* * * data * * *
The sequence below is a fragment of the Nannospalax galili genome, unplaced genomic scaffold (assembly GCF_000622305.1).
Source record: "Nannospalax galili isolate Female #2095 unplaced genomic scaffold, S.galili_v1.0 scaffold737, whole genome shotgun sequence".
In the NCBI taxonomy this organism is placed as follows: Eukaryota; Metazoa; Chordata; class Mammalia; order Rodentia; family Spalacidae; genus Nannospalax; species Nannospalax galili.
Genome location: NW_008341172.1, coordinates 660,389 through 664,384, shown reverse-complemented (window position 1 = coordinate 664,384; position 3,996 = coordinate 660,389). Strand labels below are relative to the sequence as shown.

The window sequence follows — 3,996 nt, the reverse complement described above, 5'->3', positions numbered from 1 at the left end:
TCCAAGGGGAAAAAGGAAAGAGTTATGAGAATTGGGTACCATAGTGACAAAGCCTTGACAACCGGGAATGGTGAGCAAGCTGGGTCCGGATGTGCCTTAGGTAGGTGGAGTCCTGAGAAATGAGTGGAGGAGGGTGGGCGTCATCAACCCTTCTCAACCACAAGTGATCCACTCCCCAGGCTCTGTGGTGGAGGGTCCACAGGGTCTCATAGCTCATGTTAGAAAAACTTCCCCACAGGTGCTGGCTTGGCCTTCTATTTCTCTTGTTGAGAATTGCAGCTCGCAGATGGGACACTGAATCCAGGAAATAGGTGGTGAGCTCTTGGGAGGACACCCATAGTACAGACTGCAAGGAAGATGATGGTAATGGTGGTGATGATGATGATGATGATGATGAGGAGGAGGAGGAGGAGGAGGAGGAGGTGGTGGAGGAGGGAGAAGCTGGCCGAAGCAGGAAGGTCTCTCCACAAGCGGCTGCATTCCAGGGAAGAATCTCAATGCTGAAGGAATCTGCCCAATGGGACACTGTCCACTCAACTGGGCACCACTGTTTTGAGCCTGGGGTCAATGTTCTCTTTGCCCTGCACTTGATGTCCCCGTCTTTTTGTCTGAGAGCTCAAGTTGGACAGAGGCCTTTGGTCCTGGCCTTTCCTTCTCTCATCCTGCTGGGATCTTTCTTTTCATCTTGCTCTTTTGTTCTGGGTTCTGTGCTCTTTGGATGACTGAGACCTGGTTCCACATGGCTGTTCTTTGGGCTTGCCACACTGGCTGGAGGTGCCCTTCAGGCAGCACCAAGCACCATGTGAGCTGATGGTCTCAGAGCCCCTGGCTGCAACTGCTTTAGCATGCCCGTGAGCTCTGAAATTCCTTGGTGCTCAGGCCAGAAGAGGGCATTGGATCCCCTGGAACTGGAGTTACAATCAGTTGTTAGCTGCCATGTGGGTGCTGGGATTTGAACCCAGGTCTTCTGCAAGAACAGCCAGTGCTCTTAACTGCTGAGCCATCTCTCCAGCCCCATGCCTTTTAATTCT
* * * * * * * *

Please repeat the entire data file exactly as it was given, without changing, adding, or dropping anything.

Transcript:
The sequence below is a fragment of the Nannospalax galili genome, unplaced genomic scaffold (assembly GCF_000622305.1).
Source record: "Nannospalax galili isolate Female #2095 unplaced genomic scaffold, S.galili_v1.0 scaffold737, whole genome shotgun sequence".
In the NCBI taxonomy this organism is placed as follows: Eukaryota; Metazoa; Chordata; class Mammalia; order Rodentia; family Spalacidae; genus Nannospalax; species Nannospalax galili.
Genome location: NW_008341172.1, coordinates 660,389 through 664,384, shown reverse-complemented (window position 1 = coordinate 664,384; position 3,996 = coordinate 660,389). Strand labels below are relative to the sequence as shown.

The window sequence follows — 3,996 nt, the reverse complement described above, 5'->3', positions numbered from 1 at the left end:
TCCAAGGGGAAAAAGGAAAGAGTTATGAGAATTGGGTACCATAGTGACAAAGCCTTGACAACCGGGAATGGTGAGCAAGCTGGGTCCGGATGTGCCTTAGGTAGGTGGAGTCCTGAGAAATGAGTGGAGGAGGGTGGGCGTCATCAACCCTTCTCAACCACAAGTGATCCACTCCCCAGGCTCTGTGGTGGAGGGTCCACAGGGTCTCATAGCTCATGTTAGAAAAACTTCCCCACAGGTGCTGGCTTGGCCTTCTATTTCTCTTGTTGAGAATTGCAGCTCGCAGATGGGACACTGAATCCAGGAAATAGGTGGTGAGCTCTTGGGAGGACACCCATAGTACAGACTGCAAGGAAGATGATGGTAATGGTGGTGATGATGATGATGATGATGATGAGGAGGAGGAGGAGGAGGAGGAGGAGGTGGTGGAGGAGGGAGAAGCTGGCCGAAGCAGGAAGGTCTCTCCACAAGCGGCTGCATTCCAGGGAAGAATCTCAATGCTGAAGGAATCTGCCCAATGGGACACTGTCCACTCAACTGGGCACCACTGTTTTGAGCCTGGGGTCAATGTTCTCTTTGCCCTGCACTTGATGTCCCCGTCTTTTTGTCTGAGAGCTCAAGTTGGACAGAGGCCTTTGGTCCTGGCCTTTCCTTCTCTCATCCTGCTGGGATCTTTCTTTTCATCTTGCTCTTTTGTTCTGGGTTCTGTGCTCTTTGGATGACTGAGACCTGGTTCCACATGGCTGTTCTTTGGGCTTGCCACACTGGCTGGAGGTGCCCTTCAGGCAGCACCAAGCACCATGTGAGCTGATGGTCTCAGAGCCCCTGGCTGCAACTGCTTTAGCATGCCCGTGAGCTCTGAAATTCCTTGGTGCTCAGGCCAGAAGAGGGCATTGGATCCCCTGGAACTGGAGTTACAATCAGTTGTTAGCTGCCATGTGGGTGCTGGGATTTGAACCCAGGTCTTCTGCAAGAACAGCCAGTGCTCTTAACTGCTGAGCCATCTCTCCAGCCCCATGCCTTTTAATTCT